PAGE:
Europe's main stock markets gave up early gains on Tuesday after US Federal Reserve Chairman Ben Bernanke gave a gloomy outlook on the US economy and on news of falling German investor confidence.
In late afternoon trade, London's FTSE 100 benchmark index of leading shares slipped 0.50 percent to 5,633.65 points, Frankfurt's DAX 30 index was unchanged at 6,566.30 points and in Paris the CAC 40 won 0.12 percent to 3,193.58 points.
Madrid lost most of an early rally and was up only 0.10 percent and Rome slumped 0.96 percent.
In foreign exchange deals, the European single currency also reversed early gains, slipping to $1.2210 from $1.2271 in New York late Monday.
In prepared testimony to Congress, Bernanke admitted that US economic data had been "disappointing" and that a future reduction in unemployment would likely prove "frustratingly slow."
He also forecast slower growth for this year and next and painted a future replete with pitfalls both domestic and from Europe.
"Given that growth is projected to be not much above the rate needed to absorb new entrants into the labor force, the reduction in the unemployment rate seems likely to be frustratingly slow," he said in his semi-annual testimony.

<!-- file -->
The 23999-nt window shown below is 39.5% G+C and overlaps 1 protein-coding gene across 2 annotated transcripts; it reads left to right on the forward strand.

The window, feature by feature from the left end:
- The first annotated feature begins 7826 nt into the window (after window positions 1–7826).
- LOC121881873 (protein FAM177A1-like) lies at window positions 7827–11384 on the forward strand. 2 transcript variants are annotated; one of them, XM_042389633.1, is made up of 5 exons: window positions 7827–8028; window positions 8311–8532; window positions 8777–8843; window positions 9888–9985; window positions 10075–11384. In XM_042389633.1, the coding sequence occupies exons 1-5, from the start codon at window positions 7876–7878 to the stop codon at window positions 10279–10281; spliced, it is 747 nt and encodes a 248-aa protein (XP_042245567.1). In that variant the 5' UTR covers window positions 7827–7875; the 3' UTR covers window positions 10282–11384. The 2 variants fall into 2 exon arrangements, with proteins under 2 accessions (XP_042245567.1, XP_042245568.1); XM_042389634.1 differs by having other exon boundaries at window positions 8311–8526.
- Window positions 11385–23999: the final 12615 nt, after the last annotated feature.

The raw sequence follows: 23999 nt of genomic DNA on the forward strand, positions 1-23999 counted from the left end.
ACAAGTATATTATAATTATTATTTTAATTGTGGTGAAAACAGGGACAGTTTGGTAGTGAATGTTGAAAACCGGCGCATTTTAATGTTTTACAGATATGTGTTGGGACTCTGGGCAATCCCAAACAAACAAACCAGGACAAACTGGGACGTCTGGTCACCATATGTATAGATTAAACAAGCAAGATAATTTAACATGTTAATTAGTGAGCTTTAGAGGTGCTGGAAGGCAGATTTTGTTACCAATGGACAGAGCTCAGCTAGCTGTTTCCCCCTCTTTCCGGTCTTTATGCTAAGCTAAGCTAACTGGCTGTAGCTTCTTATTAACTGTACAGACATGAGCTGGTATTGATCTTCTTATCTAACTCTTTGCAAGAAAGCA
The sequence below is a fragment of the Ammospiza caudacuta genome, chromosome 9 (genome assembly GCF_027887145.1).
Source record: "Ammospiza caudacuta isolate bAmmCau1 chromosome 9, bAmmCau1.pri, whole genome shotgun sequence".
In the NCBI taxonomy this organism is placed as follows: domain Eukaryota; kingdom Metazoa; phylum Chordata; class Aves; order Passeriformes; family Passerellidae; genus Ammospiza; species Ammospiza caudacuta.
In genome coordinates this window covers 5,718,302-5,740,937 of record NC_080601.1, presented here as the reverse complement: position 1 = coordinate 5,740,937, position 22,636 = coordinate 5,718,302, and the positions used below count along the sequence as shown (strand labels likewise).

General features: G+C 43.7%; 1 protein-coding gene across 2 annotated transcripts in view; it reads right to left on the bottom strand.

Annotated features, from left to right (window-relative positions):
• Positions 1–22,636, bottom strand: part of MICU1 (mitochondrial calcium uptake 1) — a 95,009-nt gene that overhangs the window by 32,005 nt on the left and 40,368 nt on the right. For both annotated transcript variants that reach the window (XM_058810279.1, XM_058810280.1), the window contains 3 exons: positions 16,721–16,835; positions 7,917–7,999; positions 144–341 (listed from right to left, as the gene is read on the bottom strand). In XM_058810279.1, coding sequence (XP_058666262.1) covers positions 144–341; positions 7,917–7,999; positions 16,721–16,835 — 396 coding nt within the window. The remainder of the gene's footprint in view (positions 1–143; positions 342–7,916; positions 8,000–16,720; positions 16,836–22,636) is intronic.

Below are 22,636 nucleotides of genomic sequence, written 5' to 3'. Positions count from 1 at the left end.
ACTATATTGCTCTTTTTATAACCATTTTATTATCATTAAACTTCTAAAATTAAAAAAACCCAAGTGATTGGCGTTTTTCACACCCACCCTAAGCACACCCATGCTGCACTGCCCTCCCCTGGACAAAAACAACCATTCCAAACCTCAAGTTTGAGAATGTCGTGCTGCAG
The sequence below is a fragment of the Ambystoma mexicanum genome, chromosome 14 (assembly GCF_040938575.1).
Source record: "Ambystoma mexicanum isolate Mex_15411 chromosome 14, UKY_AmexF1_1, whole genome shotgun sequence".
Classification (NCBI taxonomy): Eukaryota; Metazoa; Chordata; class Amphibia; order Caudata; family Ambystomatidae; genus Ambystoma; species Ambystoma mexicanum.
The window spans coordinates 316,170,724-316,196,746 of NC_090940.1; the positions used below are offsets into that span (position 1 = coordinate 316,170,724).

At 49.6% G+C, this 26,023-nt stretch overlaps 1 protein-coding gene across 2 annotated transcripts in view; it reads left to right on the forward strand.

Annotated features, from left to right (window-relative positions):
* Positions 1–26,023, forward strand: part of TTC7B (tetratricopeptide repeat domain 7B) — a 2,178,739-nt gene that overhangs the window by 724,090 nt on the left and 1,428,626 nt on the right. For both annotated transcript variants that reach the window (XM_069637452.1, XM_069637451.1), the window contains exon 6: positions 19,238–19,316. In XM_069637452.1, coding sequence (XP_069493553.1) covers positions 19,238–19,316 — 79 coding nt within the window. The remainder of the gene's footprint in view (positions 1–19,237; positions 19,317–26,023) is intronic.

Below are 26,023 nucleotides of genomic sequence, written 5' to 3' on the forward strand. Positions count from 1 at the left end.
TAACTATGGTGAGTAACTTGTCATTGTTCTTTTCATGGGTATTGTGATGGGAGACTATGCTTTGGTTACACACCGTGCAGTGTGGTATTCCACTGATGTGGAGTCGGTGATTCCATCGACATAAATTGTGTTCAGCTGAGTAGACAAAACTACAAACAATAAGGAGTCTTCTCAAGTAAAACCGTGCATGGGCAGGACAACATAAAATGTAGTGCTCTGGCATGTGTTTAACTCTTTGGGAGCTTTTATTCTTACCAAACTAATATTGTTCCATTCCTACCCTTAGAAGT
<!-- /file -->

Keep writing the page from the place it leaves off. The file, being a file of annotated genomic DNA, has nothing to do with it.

German investor confidence also weighed on sentiment, falling for the third month in a row in July as the eurozone debt crisis hurt exports, a new survey showed on Tuesday.
The ZEW think tank's economic expectations index declined by 2.7 points to minus 19.6 points, fanning concerns about the health of the eurozone's biggest economy.
Markets were initially optimistic ahead of Bernanke's appearance before the Senate Banking Committee, hoping for clear signs that the US central bank would offer a liquidity boost to the lagging US economy.
But Bernanke provided no such signals and US stocks erased earlier gains in late morning trade despite a spate of better-than-expected quarterly earnings from heavyweights such as Goldman Sachs, Johnson & Johnson and Coca-Cola.
At around 1500 GMT, the Dow Jones Industrial Average was down 0.54 percent and the S&P 500-stock index lost 0.54 percent, while the tech-heavy Nasdaq shed 0.64 percent.
In company news, shares in Rio Tinto sank 1.37 percent to 2,945.00 pence in London after the mining giant warned of significantly weakening global economic conditions. But it also posted record iron ore production and strong steelmaking coal output in the first half of 2012.
Despite broader gains in Paris, Alcatel-Lucent stock tumbled 18 percent to 0.93 euros after warning that it no longer expects to post a stronger operating margin this year.
The French telecommunications equipment maker also posted a provisional second-quarter adjusted operating loss of around 40 million euros, compared with a profit of 108 million euros in the same period a year earlier.
Elsewhere, Asian shares gained ground on Tuesday, led by a sharp rise in Hong Kong, amid hopes of Chinese and US stimulus measures.
Hong Kong closed up 1.75 percent, while the Shanghai Composite Index rose 0.62 percent on bargain-hunting after hitting a three-year low on Monday.
Tokyo climbed 0.35 percent, while Sydney rose 0.87 percent.